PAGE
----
Choate’s second class also helped the Bobcats expand their recruiting footprint, returning to traditionally fervent grounds like Seattle and Boise while also expanding into Georgia and Florida. MSU offensive coordinator Courtney Messingham recruited Florida extensively at previous stops coaching at Southern Miss and Iowa State. Offensive line coach Brian Armstrong was a head high school coach for four years in Florida.
Montana State signed four players from Idaho, all four from Meridian, a suburb of Boise. Quarterback Tucker Rovig (Mountain View High), Rocky Mountain High linemen Zach Redd and Connor Wood all come to MSU as incoming freshman. Jake Roper, a running back who prepped at Rocky Mountain, comes to Montana State after spending last season as a redshirt at Boise State. Choate was at Boise State on Chris Petersen’s staff from 2006 until 2010. Wide receivers coach Matt Miller and defensive line coach Byron Hout were standout players at BSU.
“Spokane has become a really good basketball town. Why? Gonzaga basketball. Boise has become a really good football town. Why? Boise State football,” Choate said. “Over the last 15 years, it’s been a great place in the football world so kids grow up wanting to be ball players.”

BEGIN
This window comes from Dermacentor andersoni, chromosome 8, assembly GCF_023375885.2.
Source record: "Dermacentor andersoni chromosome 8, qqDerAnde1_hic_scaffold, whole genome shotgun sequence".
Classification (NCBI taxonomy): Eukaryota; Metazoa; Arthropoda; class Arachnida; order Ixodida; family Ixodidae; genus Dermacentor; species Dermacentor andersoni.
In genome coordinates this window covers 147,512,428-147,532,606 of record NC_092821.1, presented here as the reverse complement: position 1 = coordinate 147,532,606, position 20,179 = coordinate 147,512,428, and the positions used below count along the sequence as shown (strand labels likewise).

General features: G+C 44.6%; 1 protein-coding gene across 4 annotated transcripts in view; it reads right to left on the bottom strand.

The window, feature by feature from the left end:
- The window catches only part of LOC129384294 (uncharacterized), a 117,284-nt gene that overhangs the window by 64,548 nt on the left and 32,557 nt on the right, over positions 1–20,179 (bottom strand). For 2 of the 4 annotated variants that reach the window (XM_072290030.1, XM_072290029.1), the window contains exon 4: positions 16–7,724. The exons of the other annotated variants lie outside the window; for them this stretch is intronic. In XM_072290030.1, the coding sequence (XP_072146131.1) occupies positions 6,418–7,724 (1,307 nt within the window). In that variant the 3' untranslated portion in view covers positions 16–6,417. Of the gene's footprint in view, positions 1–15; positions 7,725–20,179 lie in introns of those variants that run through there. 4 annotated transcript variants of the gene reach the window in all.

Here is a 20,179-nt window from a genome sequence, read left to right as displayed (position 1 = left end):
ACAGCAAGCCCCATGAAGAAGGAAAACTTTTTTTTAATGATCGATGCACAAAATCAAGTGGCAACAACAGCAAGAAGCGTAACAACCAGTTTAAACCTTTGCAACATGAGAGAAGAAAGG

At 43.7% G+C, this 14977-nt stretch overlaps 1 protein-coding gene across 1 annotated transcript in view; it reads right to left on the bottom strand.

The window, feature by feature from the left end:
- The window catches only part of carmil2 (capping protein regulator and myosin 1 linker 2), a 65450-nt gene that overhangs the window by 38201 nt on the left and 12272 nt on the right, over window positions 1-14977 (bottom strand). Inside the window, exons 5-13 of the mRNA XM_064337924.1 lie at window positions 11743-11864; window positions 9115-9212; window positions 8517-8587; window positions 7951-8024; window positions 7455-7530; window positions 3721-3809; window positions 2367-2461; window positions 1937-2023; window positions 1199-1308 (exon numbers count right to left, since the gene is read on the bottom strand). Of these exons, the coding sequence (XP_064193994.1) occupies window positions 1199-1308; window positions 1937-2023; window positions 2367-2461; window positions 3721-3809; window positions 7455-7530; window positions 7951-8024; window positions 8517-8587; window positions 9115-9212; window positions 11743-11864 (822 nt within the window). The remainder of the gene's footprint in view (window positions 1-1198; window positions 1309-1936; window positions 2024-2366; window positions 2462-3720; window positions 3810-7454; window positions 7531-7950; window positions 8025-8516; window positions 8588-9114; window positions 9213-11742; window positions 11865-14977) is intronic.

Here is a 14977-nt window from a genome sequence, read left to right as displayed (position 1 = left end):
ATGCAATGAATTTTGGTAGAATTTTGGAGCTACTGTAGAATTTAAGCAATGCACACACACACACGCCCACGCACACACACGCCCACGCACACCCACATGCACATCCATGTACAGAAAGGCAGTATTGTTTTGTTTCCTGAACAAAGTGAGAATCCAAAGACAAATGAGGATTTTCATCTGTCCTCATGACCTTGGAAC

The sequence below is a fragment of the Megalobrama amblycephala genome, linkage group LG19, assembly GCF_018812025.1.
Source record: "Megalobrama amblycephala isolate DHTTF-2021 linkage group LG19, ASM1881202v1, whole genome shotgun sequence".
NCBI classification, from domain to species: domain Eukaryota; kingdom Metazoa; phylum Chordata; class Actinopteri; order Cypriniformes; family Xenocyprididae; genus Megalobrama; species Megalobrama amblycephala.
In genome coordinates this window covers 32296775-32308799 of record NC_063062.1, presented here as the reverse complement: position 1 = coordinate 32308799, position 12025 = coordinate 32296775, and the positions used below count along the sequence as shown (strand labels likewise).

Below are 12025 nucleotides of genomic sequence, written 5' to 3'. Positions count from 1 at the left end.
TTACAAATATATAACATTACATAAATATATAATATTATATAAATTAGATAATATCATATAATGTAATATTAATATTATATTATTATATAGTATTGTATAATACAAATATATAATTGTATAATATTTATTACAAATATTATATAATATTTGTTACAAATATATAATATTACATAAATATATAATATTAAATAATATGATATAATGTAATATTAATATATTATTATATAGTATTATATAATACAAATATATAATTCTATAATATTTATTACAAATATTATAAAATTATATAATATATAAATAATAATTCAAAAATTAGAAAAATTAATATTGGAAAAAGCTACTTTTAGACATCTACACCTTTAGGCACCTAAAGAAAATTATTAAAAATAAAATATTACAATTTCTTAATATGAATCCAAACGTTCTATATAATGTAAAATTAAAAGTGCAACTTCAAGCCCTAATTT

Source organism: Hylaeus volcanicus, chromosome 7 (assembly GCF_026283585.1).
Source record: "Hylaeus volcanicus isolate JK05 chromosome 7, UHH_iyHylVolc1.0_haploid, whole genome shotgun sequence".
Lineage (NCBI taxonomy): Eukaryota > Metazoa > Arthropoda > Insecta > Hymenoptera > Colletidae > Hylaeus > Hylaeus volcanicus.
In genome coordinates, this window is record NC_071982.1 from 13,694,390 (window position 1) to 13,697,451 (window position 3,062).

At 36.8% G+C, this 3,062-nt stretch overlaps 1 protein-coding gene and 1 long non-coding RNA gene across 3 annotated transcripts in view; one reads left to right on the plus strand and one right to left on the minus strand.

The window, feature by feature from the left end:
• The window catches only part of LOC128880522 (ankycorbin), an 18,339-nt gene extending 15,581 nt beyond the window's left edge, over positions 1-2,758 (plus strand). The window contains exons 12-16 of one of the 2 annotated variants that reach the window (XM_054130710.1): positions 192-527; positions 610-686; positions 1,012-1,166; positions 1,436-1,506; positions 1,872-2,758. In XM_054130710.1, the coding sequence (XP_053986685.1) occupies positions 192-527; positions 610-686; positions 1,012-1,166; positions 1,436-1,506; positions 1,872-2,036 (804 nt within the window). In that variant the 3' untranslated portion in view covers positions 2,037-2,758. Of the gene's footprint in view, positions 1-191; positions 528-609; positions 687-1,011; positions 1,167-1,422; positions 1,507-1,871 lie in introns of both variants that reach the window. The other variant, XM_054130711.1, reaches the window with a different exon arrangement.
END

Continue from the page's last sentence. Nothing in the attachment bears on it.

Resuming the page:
The Bobcats also received official letters from Eastside Catholic (Sammammish, Washington) offensive lineman Brody McKnight and Franklin Pierce (Tacoma) wide receiver Willie Patterson in the greater Seattle area. Sheldon (Eugene, Oregon) defensive end Kyle Rygg also signed, choosing MSU over seven FCS offers and preferred walk-offers from Oregon, Oregon State, Arizona and Boise State, helping MSU to reestablish its footprint in the Pacific Northwest. Former head coach Rob Ash and his staff recruited the area sparingly in recent years.
“You have to have a presence in the I-5 corridor right now in this league,” Choate said. “You have to stop waiving the white flag over there and say, ‘If they don’t go to Washington or Washington State, they go to Eastern Washington. Well, there’s a lot of really good football players over there and it’s an area that fits us.”
Montana State graduates just one offensive lineman — All-America J.P. Flynn — from last season’s 4-7 squad. Yet the trenches were a priority on both sides of the ball. Armstrong said the first things he looks for in offensive linemen is chemistry. He feels he the collection of road graters the Bobcats signed Wednesday share a common mentality.